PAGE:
Oct. 9, 2020
Meet ii’ taa’poh’to’p’s 2020-21 intercultural capacity building grant recipients
ii’taa’poh’to’p, UCalgary’s Indigenous Strategy, is a co-operative effort between Indigenous communities and our Indigenous campus community to inspire distinct projects that support the UCalgary campus on a path of Indigenization.
For the third year, ii’ taa’poh’to’p has awarded grants of up to $10,000 to groups and individuals in various faculties and units to bring their goals of Indigenization to life.
Here is a look at this year’s inspiring projects:
Allyship with Indigenous Populations
Led by Dr. Adam Murry, PhD, Department of Psychology
Building on the increase in non-Indigenous peoples claiming allyship, Allyship with Indigenous Populations will identify what perspectives exist about allyship and what it means to be an ally to Indigenous Peoples. This investigation into definitions of allyship is unique in that it will draw findings, reflections and observations from the Indigenous campus community to discover Indigenous People's expectations for non-Indigenous allyship.
“Non-Indigenous people approach solidarity with Indigenous Peoples in different ways," says Murry. “Individuals identify as allies despite significant differences in orientation, with some orientations aligning with Indigenous needs better than others.”
Traditional Knowledge Keepers in Residence Program Phase 2, Cumming School of Medicine
Led by Dr. Lindsay Crowshoe, MD, Cumming School of Medicine
This project offers a unique opportunity to foster relationships between Traditional Knowledge Keepers and the Cumming School of Medicine. Through regular ceremonies and events, Phase 2 of the residence program will strengthen teachings and consultation processes, provide one-on-one meetings with Elders, and support Indigenization on campus.
What does Reconciliation Mean to Me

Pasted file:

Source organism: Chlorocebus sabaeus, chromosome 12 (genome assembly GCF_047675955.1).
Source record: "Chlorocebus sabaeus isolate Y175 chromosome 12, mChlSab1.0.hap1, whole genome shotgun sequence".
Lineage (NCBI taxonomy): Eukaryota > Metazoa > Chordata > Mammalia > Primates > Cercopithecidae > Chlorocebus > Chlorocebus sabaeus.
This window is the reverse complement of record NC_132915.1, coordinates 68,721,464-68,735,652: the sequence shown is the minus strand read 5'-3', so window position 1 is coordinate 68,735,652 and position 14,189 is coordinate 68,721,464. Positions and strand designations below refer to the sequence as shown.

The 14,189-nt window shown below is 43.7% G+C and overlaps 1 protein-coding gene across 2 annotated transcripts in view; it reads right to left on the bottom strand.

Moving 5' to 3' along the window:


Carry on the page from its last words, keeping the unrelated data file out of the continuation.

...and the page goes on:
Led by Dr. Liza Lorenzetti, PhD, Faculty of Social Work and Dr. Patricia Danyluk, PhD, Werklund School of Education
This project seeks to engage the university community in sharing experiences of reconciliation. Participants will submit their stories and commitments of reconciliation, creating a collection of videos demonstrating the diversity of engagement that will empower inclusion and inspire participation.
Virtual Indigenous Film Festival
Led by Dr. Dawn Rault, PhD, Department of Sociology
Four films will be screened virtually throughout 10 months, inviting the campus community to discover different Indigenous perspectives, cultures, languages, and histories. “Film provides a medium to connect with our campus community during these challenging times meaningfully,” says Rault. “The festival aims to promote reconciliation and celebrate Indigenous cinema in a way that is thought-provoking, accessible and welcoming.”
After the film festival, participants who have attended all four screenings will be invited to attend a traditional beading workshop, sharing circle and feast.
Paa pao’oh tsi ma’ahpihkaan (Providing information via electronic source)
Led by Bucky Blair Russell and Amber Clark Wesley
This student-led initiative provides an opportunity for the campus community and the wider Indigenous and non-Indigenous communities to interact through a series of online events, each focusing on a different aspect of Indigenous knowledge, literature and governance. There will be an Elder sharing event as well as a music event. This project seeks to create new partnerships between Indigenous communities and the University of Calgary.
Intake for next year’s grants will open in April 2021. Visit the ii’ taa’poh’to’p website for more information on how to apply.
ii’ taa’poh’to’p, the University of Calgary’s Indigenous Strategy, is a commitment to deep evolutionary transformation by reimagining ways of knowing, doing, connecting and being. Walking parallel paths together, ‘in a good way,’ UCalgary is moving toward genuine reconciliation and Indigenization.